Mercedes-Benz makes a smart move in the U.S.
Although Smart made its debut as a promising brand in 1998, this promise has been broken by the growing pains of unique vehicles. Faced with a brief attempt to expand the brand beyond the Fortwo trademark, Smart’s biggest problem is undoubtedly the brand’s efforts to enter the US market. After the ill-fated Daimler-Chrysler (Daimler-Chrysler) came to power, Smart finally got the opportunity to officially enter the United States, when Penske Automobile Group agreed to purchase Smart Fortwo cars. However, perhaps due to unstable entrances, even if the popularity of small urban-style vehicles has increased, the enthusiasm for the Smart brand is difficult to maintain. Sales of smart cars in the United States have fallen by 34%, making the status quo of the brand hazy. Showing struggling, Mercedes-Benz America incorporated the sales and distribution business of the Smart brand in the US, which may surprise some people.
Set to complete in July, current distributor Penske Automotive Group will be relieved of the Smart overall placement in the country. In a procedure which will see 21 dealers (including 4 owned by the Penske Automotive Group) lose their franchise, the Smart Fortwo will have a more ideal home within the Mercedes-Benz dealership network.
So what force is provoking Mercedes-Benz to takeover the Smart brand’s United States sales and marketing? Summing it up in one acronym, CAFE. In many previous years, luxury car makers like Mercedes-Benz elected to instead pay out considerable but manageable cash penalties rather than risk watering down the brand with a smaller, fuel efficient vehicle. IN 2006, Mercedes-Benz accepted a total $30.3 million penalty for their lineup of high fuel consuming vehicles. With new fleet fuel economy standards being phased in by CAFE for 2016, the new 34.1 mile per gallon mark requires a need for a more fuel-friendly alternative to the improved but still thirstier AMG engines. Presently featuring 41 miles per gallon in highway fuel economy, the Smart Fortwo is an ideal countermeasure to Mercedes-Benz’s larger sedans and utility vehicles.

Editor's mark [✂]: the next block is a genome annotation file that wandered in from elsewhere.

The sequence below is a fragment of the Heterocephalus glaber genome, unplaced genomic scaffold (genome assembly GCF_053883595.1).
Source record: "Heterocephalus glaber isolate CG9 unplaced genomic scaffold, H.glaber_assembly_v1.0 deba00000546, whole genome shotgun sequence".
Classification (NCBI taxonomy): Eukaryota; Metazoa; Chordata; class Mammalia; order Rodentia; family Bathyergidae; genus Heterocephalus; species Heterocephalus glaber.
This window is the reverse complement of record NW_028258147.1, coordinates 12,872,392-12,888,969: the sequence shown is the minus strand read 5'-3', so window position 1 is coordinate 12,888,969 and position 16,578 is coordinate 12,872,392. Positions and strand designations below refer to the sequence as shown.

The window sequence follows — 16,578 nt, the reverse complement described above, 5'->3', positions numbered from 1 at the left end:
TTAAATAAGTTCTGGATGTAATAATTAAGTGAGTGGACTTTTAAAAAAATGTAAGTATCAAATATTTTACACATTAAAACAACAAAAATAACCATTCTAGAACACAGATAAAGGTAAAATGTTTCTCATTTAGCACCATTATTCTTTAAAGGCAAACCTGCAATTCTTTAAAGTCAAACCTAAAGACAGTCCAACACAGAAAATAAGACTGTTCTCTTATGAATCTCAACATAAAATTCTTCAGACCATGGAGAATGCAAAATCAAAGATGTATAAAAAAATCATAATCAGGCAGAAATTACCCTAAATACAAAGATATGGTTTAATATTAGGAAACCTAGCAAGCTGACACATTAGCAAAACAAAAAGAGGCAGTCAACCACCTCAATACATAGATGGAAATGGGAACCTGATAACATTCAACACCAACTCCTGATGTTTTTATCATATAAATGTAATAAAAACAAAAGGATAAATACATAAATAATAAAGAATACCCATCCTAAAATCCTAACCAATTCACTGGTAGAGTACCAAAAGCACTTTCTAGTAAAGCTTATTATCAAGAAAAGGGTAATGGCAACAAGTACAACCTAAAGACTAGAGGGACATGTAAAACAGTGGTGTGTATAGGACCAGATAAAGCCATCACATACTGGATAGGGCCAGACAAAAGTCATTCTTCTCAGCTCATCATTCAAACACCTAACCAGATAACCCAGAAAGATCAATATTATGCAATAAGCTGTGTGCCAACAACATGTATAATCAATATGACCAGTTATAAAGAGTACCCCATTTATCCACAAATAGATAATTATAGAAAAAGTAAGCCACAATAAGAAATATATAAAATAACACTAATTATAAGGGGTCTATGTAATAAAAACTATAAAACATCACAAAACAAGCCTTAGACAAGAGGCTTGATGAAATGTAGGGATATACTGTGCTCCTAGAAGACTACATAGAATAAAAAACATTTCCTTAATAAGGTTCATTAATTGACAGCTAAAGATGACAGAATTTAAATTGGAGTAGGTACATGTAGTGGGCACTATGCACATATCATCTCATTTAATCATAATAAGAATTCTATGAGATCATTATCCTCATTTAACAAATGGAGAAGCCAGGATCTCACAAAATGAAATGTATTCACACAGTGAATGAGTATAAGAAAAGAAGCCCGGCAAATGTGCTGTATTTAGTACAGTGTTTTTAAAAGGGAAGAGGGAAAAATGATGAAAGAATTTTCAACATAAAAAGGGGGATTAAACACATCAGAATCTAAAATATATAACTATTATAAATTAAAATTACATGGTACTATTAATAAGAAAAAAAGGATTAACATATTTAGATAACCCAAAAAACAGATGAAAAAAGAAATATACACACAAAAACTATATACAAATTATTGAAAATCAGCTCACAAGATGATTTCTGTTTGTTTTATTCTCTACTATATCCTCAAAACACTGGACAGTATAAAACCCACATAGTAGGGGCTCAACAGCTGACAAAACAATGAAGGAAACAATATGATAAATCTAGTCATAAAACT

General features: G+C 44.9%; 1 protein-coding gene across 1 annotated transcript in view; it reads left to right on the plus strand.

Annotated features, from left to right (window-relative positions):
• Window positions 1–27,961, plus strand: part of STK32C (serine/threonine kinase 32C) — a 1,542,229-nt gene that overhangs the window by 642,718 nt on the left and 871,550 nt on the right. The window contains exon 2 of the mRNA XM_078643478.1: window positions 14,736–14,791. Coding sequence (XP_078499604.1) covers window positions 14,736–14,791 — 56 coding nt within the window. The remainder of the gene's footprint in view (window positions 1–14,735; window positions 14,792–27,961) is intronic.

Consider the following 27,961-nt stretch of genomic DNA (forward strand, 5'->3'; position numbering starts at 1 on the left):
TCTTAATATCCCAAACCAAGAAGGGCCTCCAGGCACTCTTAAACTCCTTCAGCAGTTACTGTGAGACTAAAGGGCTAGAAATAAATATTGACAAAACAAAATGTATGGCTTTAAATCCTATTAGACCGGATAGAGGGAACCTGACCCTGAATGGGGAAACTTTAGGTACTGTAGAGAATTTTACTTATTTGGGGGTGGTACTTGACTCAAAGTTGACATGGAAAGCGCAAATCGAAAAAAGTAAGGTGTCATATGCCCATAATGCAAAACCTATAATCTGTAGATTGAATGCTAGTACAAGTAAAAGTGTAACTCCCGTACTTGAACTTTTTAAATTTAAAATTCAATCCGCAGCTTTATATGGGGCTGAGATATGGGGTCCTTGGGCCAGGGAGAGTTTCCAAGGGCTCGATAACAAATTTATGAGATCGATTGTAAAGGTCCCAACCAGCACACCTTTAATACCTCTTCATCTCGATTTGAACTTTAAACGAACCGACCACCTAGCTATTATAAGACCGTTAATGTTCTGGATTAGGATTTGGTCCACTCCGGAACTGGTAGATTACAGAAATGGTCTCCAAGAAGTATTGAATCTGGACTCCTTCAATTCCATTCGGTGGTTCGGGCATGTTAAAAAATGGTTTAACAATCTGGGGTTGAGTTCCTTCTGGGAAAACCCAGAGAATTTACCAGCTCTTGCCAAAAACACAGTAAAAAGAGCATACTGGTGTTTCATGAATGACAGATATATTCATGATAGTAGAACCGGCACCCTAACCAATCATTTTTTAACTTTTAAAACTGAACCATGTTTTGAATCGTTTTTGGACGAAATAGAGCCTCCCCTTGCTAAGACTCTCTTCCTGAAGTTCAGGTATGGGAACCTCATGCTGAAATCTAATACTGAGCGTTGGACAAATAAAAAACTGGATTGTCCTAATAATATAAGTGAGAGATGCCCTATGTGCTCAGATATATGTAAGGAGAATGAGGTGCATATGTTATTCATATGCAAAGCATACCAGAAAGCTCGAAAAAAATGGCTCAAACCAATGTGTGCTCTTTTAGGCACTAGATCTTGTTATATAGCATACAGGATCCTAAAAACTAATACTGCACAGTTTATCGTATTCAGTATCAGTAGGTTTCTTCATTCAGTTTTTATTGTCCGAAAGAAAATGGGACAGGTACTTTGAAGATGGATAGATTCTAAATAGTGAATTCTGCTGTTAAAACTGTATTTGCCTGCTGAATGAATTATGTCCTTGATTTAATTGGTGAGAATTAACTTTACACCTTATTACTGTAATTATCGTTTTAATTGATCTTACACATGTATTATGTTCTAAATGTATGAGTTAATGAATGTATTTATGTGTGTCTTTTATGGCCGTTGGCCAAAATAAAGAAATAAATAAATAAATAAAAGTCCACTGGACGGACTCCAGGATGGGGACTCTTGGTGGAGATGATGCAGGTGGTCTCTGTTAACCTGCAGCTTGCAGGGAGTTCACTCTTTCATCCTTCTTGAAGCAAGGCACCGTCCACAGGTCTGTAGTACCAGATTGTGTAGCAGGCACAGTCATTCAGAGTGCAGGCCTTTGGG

Helping Mercedes-Benz, this deal is likely to marginalize the Smart for the foreseeable future. Though the Electric Fortwo is still slated for distribution alongside the gasoline-powered Smart vehicle, this deal terminates a planned four-door model. Through a deal which was to have a United States-only Smart car built on the same architecture as the new generation Nissan Versa, it was hoped this larger product would have adapted better to the space criteria North American drivers desire. With the divesting of Penske’s management of the United States Smart distribution channel, Nissan is left with another soured deal for platform sharing. In another recent incident, Chrysler’s bankruptcy in 2009 and merger with Fiat ended joint plans with Nissan to build the next-generation Titan pickup.
Under the guidance of Smart’s parent company, it is said at least 300 Mercedes-Benz dealerships in the United States will feature the Fortwo models to the remaining 58 Smart-exclusive dealerships.
Information source: Automotive News, Penske Automotive Group Image source: Chris Nagy
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